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Amenities of Literature Consisting of Sketches and Characters of English Literature   By: (1766-1848)

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AMENITIES OF LITERATURE,

Consisting of Sketches and Characters of English Literature.

by

ISAAC DISRAELI.

A New Edition,

Edited by His Son,

THE EARL OF BEACONSFIELD.

[Illustration]

London: Frederick Warne and Co., Bedford Street, Strand.

London: Bradbury, Agnew, & Co., Printers, Whitefriars.

PREFACE.

A history of our vernacular literature has occupied my studies for many years. It was my design not to furnish an arid narrative of books or of authors, but following the steps of the human mind through the wide track of Time, to trace from their beginnings the rise, the progress, and the decline of public opinions, and to illustrate, as the objects presented themselves, the great incidents in our national annals.

In the progress of these researches many topics presented themselves, some of which, from their novelty and curiosity, courted investigation. Literary history, in this enlarged circuit, becomes not merely a philological history of critical erudition, but ascends into a philosophy of books where their subjects, their tendency, and their immediate or gradual influence over the people discover their actual condition.

Authors are the creators or the creatures of opinion; the great form an epoch, the many reflect their age. With them the transient becomes permanent, the suppressed lies open, and they are the truest representatives of their nation for those very passions with which they are themselves infected. The pen of the ready writer transmits to us the public and the domestic story, and thus books become the intellectual history of a people. As authors are scattered through all the ranks of society, among the governors and the governed, and the objects of their pursuits are usually carried on by their own peculiar idiosyncrasy, we are deeply interested in the secret connexion of the incidents of their lives with their intellectual habits. In the development of that predisposition which is ever working in characters of native force, all their felicities and their failures, and the fortunes which such men have shaped for themselves, and often for the world, we discover what is not found in biographical dictionaries, the history of the mind of the individual and this constitutes the psychology of genius.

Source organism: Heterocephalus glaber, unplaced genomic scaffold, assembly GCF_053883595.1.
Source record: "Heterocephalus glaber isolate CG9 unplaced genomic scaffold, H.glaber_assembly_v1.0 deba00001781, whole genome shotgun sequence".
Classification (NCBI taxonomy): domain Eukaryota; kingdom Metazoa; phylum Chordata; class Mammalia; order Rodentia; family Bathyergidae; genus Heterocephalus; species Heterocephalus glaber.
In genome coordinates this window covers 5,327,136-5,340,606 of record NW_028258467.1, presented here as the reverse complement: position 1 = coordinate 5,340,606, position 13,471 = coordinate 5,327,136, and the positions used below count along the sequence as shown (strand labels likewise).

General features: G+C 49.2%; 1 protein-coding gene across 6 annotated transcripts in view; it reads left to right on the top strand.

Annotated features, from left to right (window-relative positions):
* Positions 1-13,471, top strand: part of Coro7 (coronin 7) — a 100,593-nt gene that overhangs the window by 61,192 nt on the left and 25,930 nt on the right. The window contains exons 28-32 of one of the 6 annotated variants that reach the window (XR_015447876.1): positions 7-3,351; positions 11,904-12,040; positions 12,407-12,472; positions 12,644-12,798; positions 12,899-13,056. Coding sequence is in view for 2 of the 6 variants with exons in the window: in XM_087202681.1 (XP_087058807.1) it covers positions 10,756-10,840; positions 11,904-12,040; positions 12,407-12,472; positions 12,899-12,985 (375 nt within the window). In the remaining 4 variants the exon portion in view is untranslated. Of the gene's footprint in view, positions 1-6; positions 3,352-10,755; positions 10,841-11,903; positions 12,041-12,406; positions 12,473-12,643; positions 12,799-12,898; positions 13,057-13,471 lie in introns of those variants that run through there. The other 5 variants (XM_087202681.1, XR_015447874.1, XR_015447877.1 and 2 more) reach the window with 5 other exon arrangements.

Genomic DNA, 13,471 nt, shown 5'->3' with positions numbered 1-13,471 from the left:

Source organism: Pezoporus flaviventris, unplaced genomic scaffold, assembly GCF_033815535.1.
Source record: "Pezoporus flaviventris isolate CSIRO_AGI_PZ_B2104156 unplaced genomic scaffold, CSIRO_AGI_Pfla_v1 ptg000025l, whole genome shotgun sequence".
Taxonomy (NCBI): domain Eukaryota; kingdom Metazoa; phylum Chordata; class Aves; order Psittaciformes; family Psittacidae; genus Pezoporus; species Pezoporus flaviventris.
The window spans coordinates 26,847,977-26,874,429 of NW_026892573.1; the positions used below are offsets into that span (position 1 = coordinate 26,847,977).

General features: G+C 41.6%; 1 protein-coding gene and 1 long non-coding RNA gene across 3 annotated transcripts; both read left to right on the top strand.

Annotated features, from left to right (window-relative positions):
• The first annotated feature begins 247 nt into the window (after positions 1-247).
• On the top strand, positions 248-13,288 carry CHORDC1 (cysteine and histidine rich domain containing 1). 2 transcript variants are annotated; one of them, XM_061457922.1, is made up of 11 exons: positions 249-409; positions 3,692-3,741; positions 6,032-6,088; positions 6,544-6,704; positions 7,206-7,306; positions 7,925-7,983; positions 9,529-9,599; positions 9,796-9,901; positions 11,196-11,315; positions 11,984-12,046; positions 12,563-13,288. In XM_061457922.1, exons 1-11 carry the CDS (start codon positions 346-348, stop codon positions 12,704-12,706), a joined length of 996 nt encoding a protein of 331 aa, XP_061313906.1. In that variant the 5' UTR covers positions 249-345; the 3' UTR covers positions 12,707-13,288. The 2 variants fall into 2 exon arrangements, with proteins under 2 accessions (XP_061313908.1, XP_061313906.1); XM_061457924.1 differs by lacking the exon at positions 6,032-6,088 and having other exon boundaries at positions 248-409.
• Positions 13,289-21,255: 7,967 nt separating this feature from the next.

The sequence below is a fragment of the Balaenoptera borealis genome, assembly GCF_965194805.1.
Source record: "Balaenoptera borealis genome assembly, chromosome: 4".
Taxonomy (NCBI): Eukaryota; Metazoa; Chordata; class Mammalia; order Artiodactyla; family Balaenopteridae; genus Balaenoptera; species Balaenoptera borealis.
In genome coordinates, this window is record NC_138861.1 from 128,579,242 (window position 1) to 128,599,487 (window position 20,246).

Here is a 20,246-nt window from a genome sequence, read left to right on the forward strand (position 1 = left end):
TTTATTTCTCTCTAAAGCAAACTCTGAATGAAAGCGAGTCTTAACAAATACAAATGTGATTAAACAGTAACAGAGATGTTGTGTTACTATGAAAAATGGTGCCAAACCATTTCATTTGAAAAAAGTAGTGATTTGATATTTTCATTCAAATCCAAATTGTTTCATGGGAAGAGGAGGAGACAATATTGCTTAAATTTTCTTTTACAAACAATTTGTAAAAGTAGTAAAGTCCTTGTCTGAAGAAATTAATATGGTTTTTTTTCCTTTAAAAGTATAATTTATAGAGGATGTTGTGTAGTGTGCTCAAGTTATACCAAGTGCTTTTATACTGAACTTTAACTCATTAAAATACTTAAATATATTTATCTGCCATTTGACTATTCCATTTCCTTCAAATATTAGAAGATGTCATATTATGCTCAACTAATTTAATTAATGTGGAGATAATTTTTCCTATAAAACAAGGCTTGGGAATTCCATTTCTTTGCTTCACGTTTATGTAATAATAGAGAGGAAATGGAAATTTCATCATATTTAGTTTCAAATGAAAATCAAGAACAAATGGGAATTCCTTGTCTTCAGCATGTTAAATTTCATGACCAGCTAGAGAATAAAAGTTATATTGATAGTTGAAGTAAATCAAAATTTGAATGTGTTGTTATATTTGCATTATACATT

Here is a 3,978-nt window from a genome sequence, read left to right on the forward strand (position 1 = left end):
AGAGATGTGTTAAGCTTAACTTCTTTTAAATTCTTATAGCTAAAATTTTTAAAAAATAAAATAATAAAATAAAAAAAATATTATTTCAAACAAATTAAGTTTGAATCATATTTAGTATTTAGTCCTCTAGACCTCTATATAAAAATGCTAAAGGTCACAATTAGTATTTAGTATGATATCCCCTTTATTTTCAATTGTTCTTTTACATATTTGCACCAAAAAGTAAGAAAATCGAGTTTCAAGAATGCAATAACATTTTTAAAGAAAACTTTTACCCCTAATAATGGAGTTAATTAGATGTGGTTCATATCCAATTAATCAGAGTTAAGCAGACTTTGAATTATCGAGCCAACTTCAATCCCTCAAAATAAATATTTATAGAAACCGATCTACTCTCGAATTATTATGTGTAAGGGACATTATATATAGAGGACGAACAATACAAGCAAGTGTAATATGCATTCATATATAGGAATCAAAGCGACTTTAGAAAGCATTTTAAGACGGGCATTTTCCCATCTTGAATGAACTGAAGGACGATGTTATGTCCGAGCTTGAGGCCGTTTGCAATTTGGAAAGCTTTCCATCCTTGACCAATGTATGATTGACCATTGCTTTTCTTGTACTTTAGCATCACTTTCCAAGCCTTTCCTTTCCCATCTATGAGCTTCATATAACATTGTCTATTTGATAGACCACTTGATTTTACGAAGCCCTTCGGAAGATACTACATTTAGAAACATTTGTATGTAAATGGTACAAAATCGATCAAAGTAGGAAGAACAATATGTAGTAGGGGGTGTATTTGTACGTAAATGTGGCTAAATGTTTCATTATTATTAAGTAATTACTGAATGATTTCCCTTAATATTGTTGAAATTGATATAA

In the midst of my studies I was arrested by the loss of sight; the papers in this collection are a portion of my projected history.

The title prefixed to this work has been adopted to connect it with its brothers, the "Curiosities of Literature," and "Miscellanies of Literature;" but though the form and manner bear a family resemblance, the subject has more unity of design.

The author of the present work is denied the satisfaction of reading a single line of it, yet he flatters himself that he shall not trespass on the indulgence he claims for any slight inadvertences. It has been confided to ONE whose eyes unceasingly pursue the volume for him who can no more read, and whose eager hand traces the thought ere it vanish in the thinking; but it is only a father who can conceive the affectionate patience of filial devotion.

CONTENTS.

PAGE THE DRUIDICAL INSTITUTION 1

BRITAIN AND THE BRITONS 12

THE NAME OF ENGLAND AND OF THE ENGLISH 24

THE ANGLO SAXONS 28

CÆDMON AND MILTON 37

BEOWULF; THE HERO LIFE 51

THE ANGLO NORMANS 59

THE PAGE, THE BARON, AND THE MINSTREL 70

GOTHIC ROMANCES 81

ORIGIN OF THE VERNACULAR LANGUAGES OF EUROPE 96

ORIGIN OF THE ENGLISH LANGUAGE ... Continue reading book >>




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